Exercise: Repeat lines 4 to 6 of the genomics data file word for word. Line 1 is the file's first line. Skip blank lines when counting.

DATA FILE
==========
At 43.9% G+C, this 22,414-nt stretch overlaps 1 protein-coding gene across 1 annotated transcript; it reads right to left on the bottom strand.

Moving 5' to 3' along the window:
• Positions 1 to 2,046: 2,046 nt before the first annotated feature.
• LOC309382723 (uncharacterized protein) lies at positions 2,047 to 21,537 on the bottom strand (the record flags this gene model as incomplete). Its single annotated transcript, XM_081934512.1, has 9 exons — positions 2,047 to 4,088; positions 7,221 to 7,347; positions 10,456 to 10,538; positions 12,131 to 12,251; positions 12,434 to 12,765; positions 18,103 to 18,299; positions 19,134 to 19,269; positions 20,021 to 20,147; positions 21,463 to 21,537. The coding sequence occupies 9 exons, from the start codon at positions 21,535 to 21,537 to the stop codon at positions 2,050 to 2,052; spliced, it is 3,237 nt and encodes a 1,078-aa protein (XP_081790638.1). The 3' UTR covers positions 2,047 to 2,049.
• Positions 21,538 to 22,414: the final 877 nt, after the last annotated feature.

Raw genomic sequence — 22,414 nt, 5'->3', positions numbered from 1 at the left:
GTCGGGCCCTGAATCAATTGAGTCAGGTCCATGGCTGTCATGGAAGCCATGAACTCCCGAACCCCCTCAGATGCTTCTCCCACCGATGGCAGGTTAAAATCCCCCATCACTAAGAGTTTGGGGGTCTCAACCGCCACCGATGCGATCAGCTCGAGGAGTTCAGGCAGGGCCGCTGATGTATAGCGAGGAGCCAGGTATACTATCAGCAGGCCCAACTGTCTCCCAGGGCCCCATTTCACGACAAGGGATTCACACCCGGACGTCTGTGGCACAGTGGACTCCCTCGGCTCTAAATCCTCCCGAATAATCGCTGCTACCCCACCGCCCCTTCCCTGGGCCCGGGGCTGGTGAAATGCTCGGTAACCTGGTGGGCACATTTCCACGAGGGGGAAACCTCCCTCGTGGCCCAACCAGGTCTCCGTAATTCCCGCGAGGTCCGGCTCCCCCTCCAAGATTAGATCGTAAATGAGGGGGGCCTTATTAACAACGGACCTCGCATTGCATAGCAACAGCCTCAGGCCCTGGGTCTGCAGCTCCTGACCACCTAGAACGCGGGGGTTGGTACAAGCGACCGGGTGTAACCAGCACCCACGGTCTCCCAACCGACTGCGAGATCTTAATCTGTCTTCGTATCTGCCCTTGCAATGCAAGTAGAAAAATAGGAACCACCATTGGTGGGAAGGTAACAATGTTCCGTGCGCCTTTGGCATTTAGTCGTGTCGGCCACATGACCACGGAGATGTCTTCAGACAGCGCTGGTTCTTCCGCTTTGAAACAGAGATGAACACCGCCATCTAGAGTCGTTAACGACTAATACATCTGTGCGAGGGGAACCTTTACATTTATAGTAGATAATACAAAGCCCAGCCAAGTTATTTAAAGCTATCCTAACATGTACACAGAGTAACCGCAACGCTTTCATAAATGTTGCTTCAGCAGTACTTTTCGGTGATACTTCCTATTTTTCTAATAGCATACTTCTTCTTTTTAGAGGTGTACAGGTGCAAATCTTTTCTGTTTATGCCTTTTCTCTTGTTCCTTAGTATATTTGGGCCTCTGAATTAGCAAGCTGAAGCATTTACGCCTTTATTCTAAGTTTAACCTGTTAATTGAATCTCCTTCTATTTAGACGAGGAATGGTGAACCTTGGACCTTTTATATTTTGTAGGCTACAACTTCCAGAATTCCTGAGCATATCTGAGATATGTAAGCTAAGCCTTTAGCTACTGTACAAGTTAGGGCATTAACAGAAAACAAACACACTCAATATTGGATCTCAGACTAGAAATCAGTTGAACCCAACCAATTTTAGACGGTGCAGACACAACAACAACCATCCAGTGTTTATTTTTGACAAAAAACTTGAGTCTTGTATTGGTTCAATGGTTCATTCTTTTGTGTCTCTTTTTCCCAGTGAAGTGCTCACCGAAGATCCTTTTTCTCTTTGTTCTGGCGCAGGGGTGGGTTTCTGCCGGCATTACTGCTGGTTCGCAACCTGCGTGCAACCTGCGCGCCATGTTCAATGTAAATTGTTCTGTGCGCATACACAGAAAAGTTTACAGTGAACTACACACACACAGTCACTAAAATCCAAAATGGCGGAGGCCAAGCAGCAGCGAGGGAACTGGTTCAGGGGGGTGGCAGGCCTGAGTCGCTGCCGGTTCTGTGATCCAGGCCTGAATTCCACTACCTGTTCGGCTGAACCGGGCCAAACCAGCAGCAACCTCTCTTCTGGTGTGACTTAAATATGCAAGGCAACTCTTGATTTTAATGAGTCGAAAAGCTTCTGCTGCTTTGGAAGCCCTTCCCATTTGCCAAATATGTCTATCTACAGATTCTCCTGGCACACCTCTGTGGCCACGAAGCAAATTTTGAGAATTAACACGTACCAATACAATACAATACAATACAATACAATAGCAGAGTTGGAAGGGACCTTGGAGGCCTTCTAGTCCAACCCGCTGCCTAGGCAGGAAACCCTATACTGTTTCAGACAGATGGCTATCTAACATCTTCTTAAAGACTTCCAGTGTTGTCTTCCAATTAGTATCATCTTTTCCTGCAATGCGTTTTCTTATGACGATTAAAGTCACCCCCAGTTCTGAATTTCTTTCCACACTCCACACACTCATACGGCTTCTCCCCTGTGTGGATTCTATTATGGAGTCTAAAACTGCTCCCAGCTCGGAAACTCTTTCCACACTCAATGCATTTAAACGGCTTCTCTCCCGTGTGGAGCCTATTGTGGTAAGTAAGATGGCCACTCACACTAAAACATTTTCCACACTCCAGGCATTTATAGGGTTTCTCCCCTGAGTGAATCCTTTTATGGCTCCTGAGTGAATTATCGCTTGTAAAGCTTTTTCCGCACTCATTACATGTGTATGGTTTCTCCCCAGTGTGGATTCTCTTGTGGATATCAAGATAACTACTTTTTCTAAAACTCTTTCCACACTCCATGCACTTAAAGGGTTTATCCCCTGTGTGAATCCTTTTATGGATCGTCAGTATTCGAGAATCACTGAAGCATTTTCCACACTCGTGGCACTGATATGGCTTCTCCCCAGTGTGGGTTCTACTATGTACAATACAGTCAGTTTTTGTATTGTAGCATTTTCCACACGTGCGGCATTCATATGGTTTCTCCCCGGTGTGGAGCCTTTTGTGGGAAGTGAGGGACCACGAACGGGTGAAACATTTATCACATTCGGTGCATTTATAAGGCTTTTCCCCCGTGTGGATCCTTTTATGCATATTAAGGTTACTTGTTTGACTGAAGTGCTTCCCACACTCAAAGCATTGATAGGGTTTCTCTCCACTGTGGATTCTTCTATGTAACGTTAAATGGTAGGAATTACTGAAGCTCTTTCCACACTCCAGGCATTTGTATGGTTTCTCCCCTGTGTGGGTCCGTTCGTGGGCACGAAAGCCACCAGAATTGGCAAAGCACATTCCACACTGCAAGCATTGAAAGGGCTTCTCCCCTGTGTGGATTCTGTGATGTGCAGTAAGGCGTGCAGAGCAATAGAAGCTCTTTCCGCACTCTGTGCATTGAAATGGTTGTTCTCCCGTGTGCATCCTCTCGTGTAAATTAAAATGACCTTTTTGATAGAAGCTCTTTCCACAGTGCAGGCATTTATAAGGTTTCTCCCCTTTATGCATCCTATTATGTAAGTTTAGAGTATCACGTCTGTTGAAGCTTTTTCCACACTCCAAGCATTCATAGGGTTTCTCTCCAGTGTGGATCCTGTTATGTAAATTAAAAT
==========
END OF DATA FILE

• LOC309382723 (uncharacterized protein) lies at positions 2,047 to 21,537 on the bottom strand (the record flags this gene model as incomplete). Its single annotated transcript, XM_081934512.1, has 9 exons — positions 2,047 to 4,088; positions 7,221 to 7,347; positions 10,456 to 10,538; positions 12,131 to 12,251; positions 12,434 to 12,765; positions 18,103 to 18,299; positions 19,134 to 19,269; positions 20,021 to 20,147; positions 21,463 to 21,537. The coding sequence occupies 9 exons, from the start codon at positions 21,535 to 21,537 to the stop codon at positions 2,050 to 2,052; spliced, it is 3,237 nt and encodes a 1,078-aa protein (XP_081790638.1). The 3' UTR covers positions 2,047 to 2,049.
• Positions 21,538 to 22,414: the final 877 nt, after the last annotated feature.

Raw genomic sequence — 22,414 nt, 5'->3', positions numbered from 1 at the left: